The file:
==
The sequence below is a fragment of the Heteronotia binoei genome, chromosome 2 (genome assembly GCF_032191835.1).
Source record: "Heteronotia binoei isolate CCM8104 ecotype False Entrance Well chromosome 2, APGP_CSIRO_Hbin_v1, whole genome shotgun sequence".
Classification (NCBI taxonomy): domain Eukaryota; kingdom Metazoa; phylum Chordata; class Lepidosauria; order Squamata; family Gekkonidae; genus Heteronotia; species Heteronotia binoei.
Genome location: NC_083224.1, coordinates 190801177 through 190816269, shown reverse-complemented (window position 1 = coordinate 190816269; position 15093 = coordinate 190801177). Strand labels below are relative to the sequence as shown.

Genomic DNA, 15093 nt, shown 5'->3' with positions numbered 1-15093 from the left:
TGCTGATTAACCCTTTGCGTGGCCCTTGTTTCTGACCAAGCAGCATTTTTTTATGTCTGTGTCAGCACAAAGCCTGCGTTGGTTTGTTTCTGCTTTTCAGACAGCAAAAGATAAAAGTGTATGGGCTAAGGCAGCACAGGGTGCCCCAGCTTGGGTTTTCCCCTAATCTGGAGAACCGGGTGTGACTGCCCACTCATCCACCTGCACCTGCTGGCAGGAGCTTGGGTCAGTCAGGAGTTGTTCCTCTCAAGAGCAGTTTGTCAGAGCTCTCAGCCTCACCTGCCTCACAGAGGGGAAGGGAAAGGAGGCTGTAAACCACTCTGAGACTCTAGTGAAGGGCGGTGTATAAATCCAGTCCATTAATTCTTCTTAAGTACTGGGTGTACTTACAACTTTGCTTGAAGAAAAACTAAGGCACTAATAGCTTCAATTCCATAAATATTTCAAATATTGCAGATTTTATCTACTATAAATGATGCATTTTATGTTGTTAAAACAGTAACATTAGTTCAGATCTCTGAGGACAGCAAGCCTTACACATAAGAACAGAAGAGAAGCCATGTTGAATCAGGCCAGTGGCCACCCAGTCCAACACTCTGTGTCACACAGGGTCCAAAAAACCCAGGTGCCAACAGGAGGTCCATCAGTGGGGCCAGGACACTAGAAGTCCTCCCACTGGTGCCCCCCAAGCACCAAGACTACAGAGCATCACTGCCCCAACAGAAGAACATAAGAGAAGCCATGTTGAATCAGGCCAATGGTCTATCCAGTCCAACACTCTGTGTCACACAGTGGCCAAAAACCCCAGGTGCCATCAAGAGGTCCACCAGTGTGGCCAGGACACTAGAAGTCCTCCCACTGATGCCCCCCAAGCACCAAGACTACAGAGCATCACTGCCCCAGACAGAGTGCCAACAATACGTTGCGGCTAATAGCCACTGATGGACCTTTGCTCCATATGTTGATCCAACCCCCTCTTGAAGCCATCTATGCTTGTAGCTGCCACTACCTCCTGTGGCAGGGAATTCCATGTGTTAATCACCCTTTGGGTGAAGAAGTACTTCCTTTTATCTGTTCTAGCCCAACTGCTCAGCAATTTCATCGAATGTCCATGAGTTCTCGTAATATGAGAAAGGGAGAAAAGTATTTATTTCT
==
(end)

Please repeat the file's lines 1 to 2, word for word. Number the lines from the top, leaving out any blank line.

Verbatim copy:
The sequence below is a fragment of the Heteronotia binoei genome, chromosome 2 (genome assembly GCF_032191835.1).
Source record: "Heteronotia binoei isolate CCM8104 ecotype False Entrance Well chromosome 2, APGP_CSIRO_Hbin_v1, whole genome shotgun sequence".